4. New Mexico consistently has the deadliest streets of any state in the US, with approximately 400 people killed by vehicles each year while walking, biking, or driving, and another 12,000 people injured. What should New Mexico, and in particular the New Mexico Department of Transportation, do to improve traffic safety?

We can get to zero related traffic deaths in ABQ. Hoboken, New Jersey is a model of success we can study and emulate. As stated earlier, we must stop our DOT from their current focus on moving traffic (speed) to safety. Plans will include traffic calming, including narrower and fewer lanes, as well as increased focus on safe intersections. Our part of the city has 4-lane roads in an area with little to NO traffic as it abuts the Sandia Pueblo. Studies with New York City’s Vision Zero program show that, while deaths have declined in communities with a majority of white residents, they have increased in minority communities, especially in Latino/Hispanic areas. Our area includes a 40% white Hispanic population and neighborhoods range from dirt roads and manufactured housing to gated mansions. We must ensure that our efforts focus on equity for all communities.

5. The New Mexico DOT is currently pursuing a pair of projects related to Interstate 25, following the South I-25 Corridor Study that calls for the widening of Interstate 25 in Albuquerque from Sunport to the Big I, to 8 lanes from the current 6. Do you support urban freeway widenings, or how would you prefer NMDOT enhance transportation options in this corridor?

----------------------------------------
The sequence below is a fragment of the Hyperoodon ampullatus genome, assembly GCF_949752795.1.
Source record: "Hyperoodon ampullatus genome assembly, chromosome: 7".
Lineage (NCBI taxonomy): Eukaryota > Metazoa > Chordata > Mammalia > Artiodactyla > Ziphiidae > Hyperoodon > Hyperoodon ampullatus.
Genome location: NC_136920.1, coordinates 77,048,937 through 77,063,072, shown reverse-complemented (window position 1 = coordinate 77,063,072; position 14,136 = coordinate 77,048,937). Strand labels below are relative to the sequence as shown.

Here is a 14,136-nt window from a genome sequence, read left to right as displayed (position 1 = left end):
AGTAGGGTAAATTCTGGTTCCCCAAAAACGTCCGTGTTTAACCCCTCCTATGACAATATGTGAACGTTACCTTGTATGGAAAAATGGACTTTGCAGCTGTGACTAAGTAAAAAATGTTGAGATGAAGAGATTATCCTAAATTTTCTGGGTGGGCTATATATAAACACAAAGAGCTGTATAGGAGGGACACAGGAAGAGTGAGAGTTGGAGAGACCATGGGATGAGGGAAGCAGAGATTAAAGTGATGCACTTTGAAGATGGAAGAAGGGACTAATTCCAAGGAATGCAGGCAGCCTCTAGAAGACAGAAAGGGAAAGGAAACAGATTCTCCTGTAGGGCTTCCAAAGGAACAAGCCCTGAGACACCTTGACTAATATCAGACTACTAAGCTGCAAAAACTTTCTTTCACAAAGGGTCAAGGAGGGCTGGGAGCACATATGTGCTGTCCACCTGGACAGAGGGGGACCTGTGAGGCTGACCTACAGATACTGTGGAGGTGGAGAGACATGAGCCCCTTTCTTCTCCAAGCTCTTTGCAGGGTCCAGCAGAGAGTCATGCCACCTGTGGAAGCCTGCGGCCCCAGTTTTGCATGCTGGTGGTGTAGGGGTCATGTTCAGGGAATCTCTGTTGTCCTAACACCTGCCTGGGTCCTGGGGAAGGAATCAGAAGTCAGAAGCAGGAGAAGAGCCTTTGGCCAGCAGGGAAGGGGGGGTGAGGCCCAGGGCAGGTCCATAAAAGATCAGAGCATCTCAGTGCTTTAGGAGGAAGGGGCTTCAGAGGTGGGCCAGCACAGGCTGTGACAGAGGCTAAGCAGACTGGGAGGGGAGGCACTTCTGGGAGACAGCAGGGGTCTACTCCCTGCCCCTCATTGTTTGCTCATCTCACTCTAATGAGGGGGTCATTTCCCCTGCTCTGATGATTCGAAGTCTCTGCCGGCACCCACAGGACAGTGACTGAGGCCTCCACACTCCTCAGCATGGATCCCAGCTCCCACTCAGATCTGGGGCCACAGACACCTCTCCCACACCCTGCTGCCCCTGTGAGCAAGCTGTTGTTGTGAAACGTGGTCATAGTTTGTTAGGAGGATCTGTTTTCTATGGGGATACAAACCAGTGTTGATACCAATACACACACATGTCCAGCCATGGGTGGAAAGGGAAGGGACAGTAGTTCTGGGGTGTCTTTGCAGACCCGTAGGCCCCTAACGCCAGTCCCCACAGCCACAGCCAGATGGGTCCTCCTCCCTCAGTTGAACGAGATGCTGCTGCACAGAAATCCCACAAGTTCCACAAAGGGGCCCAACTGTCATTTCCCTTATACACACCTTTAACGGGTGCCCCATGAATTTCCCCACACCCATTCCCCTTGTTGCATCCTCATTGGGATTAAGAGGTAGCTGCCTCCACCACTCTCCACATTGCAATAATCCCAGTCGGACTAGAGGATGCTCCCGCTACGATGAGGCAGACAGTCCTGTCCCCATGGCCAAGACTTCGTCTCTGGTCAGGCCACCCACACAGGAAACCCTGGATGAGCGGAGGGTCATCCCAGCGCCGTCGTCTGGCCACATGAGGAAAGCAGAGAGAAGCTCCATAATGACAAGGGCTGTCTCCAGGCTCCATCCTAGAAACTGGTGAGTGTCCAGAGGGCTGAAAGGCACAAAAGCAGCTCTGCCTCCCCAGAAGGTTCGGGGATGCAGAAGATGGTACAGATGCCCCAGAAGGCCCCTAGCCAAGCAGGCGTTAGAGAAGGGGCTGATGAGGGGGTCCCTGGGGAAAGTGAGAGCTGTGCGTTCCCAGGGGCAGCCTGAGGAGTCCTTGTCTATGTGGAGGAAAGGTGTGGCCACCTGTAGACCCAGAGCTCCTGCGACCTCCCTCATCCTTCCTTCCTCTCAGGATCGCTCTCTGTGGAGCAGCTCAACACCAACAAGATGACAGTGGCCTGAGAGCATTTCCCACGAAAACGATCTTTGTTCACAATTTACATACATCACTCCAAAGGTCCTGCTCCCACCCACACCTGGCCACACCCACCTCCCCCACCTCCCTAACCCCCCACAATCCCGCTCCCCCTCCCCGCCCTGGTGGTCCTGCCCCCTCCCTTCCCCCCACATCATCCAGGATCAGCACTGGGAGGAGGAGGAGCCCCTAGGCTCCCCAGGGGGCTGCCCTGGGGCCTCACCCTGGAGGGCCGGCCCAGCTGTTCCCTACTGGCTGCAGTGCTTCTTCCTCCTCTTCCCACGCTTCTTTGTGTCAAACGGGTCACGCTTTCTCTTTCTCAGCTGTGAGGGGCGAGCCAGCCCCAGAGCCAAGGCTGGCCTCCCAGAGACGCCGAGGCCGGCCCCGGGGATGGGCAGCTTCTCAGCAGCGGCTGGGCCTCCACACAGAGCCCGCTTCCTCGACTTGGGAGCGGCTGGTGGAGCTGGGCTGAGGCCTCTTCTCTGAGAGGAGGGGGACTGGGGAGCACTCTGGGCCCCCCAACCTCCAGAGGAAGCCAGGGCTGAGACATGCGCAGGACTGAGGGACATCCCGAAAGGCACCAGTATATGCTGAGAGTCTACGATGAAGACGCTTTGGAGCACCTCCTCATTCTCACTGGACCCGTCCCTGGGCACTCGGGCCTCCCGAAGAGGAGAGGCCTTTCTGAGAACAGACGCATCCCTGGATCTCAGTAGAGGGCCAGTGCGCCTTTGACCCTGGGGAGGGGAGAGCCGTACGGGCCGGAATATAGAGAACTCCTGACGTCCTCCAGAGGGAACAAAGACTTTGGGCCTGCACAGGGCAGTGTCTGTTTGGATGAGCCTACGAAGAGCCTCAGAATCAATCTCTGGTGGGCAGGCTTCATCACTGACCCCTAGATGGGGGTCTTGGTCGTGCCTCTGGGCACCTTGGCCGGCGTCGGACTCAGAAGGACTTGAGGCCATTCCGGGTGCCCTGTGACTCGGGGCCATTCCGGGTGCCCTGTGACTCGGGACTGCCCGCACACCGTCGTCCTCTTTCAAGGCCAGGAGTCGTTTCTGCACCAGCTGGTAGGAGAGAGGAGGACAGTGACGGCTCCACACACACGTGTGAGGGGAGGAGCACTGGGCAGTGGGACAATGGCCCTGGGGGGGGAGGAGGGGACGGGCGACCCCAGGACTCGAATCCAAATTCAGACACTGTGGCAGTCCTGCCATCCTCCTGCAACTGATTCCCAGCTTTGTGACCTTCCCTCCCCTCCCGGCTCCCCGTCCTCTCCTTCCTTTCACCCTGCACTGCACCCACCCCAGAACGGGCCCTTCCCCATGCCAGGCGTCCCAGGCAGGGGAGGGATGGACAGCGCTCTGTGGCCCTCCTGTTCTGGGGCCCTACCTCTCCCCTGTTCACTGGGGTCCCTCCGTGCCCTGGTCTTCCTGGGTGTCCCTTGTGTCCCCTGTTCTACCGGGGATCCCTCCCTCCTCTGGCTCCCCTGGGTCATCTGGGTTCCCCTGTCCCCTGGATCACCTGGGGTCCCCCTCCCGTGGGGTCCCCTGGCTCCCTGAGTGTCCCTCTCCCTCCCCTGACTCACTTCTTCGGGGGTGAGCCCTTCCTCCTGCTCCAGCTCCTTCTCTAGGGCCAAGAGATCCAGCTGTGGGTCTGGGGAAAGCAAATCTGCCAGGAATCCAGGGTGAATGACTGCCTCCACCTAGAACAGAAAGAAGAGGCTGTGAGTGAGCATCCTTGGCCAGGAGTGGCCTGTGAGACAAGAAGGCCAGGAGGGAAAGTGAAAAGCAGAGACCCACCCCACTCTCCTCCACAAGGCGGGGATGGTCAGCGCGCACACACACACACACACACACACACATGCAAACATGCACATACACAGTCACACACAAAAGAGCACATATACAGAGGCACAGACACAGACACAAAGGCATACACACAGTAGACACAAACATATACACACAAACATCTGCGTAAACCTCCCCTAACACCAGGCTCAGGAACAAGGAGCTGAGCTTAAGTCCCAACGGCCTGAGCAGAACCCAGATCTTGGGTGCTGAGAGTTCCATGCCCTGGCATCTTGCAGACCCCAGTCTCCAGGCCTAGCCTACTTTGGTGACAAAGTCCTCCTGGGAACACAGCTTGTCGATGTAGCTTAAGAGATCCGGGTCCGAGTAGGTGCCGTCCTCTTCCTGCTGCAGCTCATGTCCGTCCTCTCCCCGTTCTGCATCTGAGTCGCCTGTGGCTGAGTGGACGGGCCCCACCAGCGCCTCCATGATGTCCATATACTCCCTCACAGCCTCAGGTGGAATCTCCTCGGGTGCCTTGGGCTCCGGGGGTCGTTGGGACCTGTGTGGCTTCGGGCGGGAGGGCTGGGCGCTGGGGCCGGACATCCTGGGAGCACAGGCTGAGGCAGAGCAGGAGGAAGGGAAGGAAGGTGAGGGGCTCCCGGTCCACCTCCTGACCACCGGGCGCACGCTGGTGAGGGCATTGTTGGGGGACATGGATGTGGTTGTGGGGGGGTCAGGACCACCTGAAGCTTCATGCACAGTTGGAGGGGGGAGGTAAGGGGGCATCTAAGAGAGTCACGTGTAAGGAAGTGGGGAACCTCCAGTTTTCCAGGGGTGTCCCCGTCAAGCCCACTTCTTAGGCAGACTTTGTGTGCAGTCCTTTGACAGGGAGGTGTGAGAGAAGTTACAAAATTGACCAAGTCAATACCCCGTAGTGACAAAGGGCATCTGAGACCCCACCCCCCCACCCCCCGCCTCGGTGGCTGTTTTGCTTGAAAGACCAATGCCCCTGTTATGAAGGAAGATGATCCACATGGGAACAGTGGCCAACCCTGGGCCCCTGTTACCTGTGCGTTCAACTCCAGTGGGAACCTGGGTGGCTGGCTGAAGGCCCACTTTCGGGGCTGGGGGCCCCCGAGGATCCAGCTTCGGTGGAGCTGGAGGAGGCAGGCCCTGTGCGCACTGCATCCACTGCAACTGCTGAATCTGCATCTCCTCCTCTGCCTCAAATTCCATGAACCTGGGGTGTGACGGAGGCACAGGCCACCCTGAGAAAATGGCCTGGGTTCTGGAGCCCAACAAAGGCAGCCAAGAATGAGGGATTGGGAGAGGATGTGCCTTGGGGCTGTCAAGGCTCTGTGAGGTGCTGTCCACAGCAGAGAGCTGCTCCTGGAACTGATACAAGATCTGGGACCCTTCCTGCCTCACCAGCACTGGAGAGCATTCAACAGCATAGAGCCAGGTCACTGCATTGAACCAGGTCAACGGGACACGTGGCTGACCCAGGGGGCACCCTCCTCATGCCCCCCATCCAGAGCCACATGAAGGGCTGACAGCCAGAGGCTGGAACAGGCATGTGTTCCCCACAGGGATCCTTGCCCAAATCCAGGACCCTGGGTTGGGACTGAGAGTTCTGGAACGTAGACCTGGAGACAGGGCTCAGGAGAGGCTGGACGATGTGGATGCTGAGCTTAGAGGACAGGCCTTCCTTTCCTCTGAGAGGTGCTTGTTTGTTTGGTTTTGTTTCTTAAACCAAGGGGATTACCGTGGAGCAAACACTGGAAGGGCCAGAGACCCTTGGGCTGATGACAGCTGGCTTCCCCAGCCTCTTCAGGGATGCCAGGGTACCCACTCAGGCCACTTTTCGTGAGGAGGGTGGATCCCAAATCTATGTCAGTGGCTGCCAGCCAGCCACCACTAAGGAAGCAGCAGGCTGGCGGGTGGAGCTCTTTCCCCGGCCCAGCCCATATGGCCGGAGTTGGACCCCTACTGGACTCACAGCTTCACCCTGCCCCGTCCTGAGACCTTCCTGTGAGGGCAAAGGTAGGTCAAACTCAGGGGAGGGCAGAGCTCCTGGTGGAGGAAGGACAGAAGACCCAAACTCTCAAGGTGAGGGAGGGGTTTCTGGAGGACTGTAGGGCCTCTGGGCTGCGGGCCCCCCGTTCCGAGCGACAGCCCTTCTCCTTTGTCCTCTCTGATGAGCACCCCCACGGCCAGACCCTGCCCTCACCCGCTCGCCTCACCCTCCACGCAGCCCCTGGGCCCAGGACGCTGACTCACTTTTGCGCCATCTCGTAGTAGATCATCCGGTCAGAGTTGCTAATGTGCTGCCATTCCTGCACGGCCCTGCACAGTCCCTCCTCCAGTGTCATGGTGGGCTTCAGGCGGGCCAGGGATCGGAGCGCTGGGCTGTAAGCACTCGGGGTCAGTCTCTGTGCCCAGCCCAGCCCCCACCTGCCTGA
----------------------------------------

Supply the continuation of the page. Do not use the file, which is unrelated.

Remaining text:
Thank you for alerting me to these projects. I am always hesitant to widen roads and highways as an only solution for two main reasons. 1) Induced demand. Building roads to decrease congestion always leads to more cars, which leads to more congestion and pollution. I am against widening roads where the purpose is to reduce congestion. 2) Historically, interstates and highways have been placed in communities of color, or as a means of dividing or separating them from the rest of our community. I would have to consult with the affected communities in these two areas to determine what damage they perceive is being done and consult with them on what changes they would prefer.

The only reason I would change a highway/interstate/stroad is if a current road design is dangerous and NMDOT has determined that a new design is safer (but not necessarily wider). Much of the funds that NMDOT receives for road widening should instead be used to expand public transit options (which is allowable under current federal guidelines and has been used in other states).